Craig Lefferts
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Craig Lefferts
Craig Lefferts
Born: (1957-09-29) September 29, 1957 (age 62)
Munich, West Germany
Batted: Left Threw: Left
MLB debut
April 7, 1983, for the Chicago Cubs
Last MLB appearance
July 3, 1994, for the California Angels
MLB statistics
Win-loss record58-72
Earned run average3.43

Craig Lindsay Lefferts (born September 29, 1957) is a former relief pitcher for the Chicago Cubs, San Diego Padres, San Francisco Giants, Baltimore Orioles, Texas Rangers and California Angels between 1983 and 1994.


Lefferts represented the United States at the 1979 Pan American Games.[1] He graduated from the University of Arizona and was the winning pitcher in the 1980 College World Series title game, defeating the University of Hawaii 5-3 at Rosenblatt Stadium in Omaha, Neb. He was named to the 1980 College World Series all-tournament team. He was then drafted by the Chicago Cubs in the ninth round of the 1980 amateur draft.

Lefferts helped the Padres win the 1984 NL Pennant and the Giants win the 1987 NL Western Division and 1989 NL Pennant. In the winter of 1985 he was offered to the New York Mets in exchange for outfielder Lenny Dykstra. Mets general manager Frank Cashen declined the offer.[] The Mets later acquired Bobby Ojeda instead. The 83 games he pitched in during 1986 not only led the National League but remains a Padres single season record.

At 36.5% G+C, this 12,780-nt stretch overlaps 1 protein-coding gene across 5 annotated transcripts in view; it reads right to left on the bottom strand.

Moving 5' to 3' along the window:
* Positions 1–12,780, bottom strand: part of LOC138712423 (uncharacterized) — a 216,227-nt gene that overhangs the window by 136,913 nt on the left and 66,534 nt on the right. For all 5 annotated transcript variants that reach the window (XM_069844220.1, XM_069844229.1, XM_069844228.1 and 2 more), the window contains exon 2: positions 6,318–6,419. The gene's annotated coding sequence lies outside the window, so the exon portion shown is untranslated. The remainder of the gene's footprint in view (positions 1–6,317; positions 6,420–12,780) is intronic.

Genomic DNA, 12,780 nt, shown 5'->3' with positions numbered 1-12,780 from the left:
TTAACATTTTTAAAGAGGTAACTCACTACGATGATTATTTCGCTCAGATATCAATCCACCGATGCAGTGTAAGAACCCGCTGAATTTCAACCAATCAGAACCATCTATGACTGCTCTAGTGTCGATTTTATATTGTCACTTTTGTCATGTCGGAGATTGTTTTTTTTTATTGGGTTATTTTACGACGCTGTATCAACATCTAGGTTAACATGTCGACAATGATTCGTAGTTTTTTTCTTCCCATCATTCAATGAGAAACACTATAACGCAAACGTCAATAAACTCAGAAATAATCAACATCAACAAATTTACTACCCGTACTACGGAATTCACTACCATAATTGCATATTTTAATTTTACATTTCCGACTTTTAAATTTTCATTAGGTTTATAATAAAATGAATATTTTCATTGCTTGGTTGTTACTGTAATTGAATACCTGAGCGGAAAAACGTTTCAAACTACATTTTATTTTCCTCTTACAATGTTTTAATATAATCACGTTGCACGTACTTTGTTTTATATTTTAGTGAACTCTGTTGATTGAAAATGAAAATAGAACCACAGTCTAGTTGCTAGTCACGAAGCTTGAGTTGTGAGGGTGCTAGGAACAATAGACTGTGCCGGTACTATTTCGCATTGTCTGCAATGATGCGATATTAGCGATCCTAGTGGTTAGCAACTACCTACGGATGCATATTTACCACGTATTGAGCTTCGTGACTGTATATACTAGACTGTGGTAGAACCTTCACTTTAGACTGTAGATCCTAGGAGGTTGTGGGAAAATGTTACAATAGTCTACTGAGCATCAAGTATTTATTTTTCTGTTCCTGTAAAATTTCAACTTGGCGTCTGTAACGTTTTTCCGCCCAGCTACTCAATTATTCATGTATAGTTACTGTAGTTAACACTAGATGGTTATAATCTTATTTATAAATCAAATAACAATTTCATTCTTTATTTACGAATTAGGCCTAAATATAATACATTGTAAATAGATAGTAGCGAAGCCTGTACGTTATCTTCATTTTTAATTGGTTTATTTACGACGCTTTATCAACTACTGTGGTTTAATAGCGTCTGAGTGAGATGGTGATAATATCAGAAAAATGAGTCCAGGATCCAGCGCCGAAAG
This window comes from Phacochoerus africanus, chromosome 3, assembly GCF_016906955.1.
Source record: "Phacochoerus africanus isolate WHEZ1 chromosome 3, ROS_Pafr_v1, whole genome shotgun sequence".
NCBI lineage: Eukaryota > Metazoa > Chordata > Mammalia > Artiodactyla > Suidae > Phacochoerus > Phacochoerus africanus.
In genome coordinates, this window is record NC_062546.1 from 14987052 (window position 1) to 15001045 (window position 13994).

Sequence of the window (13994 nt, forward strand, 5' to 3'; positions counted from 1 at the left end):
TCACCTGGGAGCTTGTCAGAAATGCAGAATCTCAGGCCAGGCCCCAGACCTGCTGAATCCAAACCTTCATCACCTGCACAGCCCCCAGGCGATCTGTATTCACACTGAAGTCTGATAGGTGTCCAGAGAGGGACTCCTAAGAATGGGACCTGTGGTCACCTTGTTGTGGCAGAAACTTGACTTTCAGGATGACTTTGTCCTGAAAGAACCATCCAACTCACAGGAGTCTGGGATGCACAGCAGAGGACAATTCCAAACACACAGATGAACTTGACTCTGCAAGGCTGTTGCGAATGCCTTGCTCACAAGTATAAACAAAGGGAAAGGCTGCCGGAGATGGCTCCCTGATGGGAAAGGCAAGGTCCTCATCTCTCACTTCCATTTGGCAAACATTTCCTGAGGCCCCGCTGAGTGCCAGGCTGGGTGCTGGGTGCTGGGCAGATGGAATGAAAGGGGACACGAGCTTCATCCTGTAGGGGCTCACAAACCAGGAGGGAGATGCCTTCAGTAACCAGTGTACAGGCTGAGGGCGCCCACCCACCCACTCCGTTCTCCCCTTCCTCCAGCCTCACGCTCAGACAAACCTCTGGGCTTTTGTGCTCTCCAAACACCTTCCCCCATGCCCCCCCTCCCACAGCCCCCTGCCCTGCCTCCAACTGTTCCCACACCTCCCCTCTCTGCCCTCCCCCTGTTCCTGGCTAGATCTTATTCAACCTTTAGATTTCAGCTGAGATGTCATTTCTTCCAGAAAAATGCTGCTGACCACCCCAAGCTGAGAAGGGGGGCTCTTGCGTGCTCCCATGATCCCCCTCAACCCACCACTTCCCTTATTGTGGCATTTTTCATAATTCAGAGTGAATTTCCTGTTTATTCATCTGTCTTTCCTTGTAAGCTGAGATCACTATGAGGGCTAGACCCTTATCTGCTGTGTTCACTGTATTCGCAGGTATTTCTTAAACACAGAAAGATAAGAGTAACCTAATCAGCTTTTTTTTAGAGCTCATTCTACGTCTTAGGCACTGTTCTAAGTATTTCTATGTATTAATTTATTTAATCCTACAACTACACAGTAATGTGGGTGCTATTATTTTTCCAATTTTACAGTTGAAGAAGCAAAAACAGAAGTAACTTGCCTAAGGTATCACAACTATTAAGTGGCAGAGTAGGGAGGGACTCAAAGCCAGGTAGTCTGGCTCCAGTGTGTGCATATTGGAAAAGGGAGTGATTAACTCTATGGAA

In 12 seasons he had a win-loss record of 58-72, 45 games started, 1 complete game, 286 games finished, 101 saves, 1,145​ innings, 1,108 hits allowed, 490 runs allowed, 436 earned runs allowed, 120 home runs allowed, 322 walks allowed, 719 strikeouts, 31 wild pitches, 4,754 batters faced, 55 intentional walks, 10 balks and a 3.43 ERA.

He is the currently the last pitcher to hit a walk-off home run. He did so on April 25, 1986 in the bottom of the 12th inning against the San Francisco Giants' Greg Minton.[2] As of the end of the 2008 season he ranked tied with Hall of Famer Grover Cleveland Alexander for 88th on the MLB All-Time Games Pitched List (696).

See also


  1. ^ "1979 Pan American Games (Rosters)". Sports Reference, LLC. Retrieved 2017.
  2. ^ "Crazy '86: Last pitcher to hit walk-off HR". Retrieved .


  This article uses material from the Wikipedia page available here. It is released under the Creative Commons Attribution-Share-Alike License 3.0.



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